Primary fertiliser sales declined by 11% in the first four months of FY22 compared to 4M FY21. This decline was primarily due to the base effect as fertiliser sales increased during H1 FY21 owing to panic buying by farmers following the COVID-19 pandemic induced lockdown.
Overall rainfall, which influences the sowing pattern in India, has been normal in the current southwest monsoon season, according to rating agency ICRA. ICRA informed that there has been a 2% shortfall as predicted by the India Meteorological Department (IMD).
Despite overall rainfall being normal, ICRA said that rainfall distribution has been relatively irregular among regions, with the southern peninsula receiving more than the long period average (LPA) and the east and northeast witnessing a 13% shortage.
According to Sabyasachi Majumdar, senior vice president and group head at ICRA, panic buying by farmers in the immediate aftermath of the COVID-19 lockdown resulted in record sales in the Kharif season of FY21, which petered out the rest of the year due to inventory de-stocking at the farmer level. This resulted in a lower offtake in H2 FY21. Majumdar said that ICRA expects sales volume for full FY22 to be only marginally lower than FY21.
This year's overall Kharif sowing is down by only 2% as of the week ending 6 August. This is a significant improvement from the 22% decline witnessed by the end of June due to monsoon rains. However, reservoir levels remain robust throughout areas, indicating positivity for sowing during the approaching Rabi season. In the fourth quarter of FY22, total volumes (production and imports) fell by only 6%. Retail sales have decreased by 11%, indicating fertilisers inventory availability with fertiliser companies.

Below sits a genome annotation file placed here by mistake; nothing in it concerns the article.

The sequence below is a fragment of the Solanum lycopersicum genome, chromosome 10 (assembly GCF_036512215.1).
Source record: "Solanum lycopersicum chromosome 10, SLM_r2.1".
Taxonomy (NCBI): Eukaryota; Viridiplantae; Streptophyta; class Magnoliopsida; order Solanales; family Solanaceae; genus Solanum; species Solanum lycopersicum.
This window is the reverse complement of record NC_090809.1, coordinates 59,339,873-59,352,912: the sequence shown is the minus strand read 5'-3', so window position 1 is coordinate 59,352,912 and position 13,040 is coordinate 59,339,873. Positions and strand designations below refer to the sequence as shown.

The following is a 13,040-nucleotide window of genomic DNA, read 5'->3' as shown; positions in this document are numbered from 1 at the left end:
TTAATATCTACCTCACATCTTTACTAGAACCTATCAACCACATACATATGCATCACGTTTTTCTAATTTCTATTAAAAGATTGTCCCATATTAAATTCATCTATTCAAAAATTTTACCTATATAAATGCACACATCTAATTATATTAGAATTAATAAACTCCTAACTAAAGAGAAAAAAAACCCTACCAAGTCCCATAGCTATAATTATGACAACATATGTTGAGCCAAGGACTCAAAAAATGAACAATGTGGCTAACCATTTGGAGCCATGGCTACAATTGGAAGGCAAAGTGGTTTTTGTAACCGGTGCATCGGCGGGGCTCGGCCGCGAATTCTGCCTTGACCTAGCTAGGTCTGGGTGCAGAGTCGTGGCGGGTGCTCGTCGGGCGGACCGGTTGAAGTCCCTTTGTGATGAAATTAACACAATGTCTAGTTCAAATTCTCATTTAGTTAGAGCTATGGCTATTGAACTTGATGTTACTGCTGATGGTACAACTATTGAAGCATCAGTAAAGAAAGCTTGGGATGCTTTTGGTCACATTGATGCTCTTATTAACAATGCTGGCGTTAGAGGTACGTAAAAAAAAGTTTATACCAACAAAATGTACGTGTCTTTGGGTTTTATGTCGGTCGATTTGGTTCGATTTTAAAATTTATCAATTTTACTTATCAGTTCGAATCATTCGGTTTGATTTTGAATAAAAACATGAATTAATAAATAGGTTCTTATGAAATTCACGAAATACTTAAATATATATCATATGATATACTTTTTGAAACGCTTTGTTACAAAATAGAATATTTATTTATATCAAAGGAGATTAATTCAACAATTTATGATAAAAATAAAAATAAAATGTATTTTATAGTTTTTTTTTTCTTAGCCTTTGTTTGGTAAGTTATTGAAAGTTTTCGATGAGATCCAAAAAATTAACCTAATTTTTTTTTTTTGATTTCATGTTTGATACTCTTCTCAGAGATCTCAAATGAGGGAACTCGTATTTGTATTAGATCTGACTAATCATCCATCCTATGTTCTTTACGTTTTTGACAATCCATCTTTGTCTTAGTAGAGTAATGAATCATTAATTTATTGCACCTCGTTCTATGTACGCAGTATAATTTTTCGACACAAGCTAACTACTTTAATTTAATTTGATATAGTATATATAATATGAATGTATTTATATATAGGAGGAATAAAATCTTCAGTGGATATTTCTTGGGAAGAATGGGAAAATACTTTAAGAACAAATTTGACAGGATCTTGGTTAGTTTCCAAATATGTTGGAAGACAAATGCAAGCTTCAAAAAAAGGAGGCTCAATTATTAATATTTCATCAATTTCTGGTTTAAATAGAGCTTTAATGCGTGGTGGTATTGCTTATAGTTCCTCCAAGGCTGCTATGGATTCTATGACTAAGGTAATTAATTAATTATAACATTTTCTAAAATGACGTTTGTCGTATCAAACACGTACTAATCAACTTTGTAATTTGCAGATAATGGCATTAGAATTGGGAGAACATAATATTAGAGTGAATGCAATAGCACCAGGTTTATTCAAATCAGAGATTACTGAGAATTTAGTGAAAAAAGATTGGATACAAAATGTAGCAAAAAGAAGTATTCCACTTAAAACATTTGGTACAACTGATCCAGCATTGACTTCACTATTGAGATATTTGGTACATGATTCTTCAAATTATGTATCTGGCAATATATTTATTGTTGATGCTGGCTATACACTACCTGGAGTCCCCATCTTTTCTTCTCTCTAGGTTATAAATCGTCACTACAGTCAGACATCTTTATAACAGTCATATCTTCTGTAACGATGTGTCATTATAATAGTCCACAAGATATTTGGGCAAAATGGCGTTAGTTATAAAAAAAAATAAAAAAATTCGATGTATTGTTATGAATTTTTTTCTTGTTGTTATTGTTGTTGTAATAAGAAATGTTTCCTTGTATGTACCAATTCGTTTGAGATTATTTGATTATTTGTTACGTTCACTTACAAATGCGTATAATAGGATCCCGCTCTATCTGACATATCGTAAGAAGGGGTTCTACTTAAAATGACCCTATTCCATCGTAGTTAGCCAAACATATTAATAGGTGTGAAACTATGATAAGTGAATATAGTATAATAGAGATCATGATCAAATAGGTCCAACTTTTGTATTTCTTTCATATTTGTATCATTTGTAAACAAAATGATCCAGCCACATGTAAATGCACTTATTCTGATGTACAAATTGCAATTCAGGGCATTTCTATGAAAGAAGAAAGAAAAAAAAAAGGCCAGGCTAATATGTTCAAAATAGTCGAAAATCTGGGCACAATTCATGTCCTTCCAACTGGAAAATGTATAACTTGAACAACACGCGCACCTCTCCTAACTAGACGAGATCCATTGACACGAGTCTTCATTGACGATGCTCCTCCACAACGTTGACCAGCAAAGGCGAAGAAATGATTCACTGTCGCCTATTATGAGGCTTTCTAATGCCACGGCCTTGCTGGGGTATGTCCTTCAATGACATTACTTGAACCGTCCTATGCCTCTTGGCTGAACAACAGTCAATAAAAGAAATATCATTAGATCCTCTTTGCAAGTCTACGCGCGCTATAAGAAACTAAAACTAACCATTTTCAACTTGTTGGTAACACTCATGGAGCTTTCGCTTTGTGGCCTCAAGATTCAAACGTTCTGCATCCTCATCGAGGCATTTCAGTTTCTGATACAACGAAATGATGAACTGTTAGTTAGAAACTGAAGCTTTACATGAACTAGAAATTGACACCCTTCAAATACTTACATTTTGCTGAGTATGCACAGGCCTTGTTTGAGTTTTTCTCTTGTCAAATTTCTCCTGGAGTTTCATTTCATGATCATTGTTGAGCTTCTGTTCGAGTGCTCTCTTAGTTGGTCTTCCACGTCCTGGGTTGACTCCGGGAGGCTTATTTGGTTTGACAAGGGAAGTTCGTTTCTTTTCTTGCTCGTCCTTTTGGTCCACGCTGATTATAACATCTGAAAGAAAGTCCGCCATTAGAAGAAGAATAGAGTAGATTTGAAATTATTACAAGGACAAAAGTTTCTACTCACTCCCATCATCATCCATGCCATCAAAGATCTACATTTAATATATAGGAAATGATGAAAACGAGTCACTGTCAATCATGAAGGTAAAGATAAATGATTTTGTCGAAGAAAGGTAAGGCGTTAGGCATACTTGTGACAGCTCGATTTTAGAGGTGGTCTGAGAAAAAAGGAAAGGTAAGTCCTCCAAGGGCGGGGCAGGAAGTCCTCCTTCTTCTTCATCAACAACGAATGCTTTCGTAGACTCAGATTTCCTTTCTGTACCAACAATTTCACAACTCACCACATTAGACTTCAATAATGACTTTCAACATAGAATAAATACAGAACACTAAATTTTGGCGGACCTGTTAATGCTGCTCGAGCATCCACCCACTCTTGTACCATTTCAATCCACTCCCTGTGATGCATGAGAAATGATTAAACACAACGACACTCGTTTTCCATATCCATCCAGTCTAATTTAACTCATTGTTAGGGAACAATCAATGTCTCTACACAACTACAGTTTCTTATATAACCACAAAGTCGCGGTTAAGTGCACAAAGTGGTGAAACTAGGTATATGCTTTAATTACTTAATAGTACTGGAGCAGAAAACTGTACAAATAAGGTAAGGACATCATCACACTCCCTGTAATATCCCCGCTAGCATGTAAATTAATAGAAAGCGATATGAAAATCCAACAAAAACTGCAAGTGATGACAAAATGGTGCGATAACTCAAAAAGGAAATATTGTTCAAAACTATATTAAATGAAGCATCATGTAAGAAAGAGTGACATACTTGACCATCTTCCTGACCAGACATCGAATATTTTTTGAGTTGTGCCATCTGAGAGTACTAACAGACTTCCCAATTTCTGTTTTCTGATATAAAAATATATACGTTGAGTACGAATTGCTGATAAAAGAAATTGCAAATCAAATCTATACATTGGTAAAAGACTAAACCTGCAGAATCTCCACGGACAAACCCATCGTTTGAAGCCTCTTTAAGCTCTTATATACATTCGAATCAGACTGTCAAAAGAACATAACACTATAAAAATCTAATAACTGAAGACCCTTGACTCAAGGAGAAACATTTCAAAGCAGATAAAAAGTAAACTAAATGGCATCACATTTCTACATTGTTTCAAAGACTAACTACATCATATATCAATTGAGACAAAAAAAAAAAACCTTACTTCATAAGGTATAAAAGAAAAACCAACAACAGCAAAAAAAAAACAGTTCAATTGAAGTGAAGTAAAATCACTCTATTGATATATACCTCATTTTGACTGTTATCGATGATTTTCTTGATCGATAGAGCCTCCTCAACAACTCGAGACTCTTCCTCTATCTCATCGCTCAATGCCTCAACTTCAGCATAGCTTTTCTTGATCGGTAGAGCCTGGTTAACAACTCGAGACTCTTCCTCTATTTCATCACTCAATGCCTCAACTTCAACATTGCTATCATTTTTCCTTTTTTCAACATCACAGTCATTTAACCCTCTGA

With a restricted supply of di-ammonium phosphate (DAP) on foreign markets and a sharp spike in import prices, availability for the upcoming Rabi season will be a major monitorable, especially given China's prohibition on fertiliser exports. As per reports, the Central government in India may consider an increase in fertilizer subsidies. Reportedly, officials are also considering the upcoming elections as a factor for this crucial decision. Rising import prices was the trigger cause for this debate, while there is still a rising demand from the states.
My request to Govt. of India for revival of existing plants (2nd and 3rd) and setting up 4th plant at Brahmaputra Valley Fertilizer Corporation Limited, Namrup, Assam. pic.twitter.com/Bz70BfRBMm— Maulana Badruddin Ajmal (@BadruddinAjmal) August 16, 2021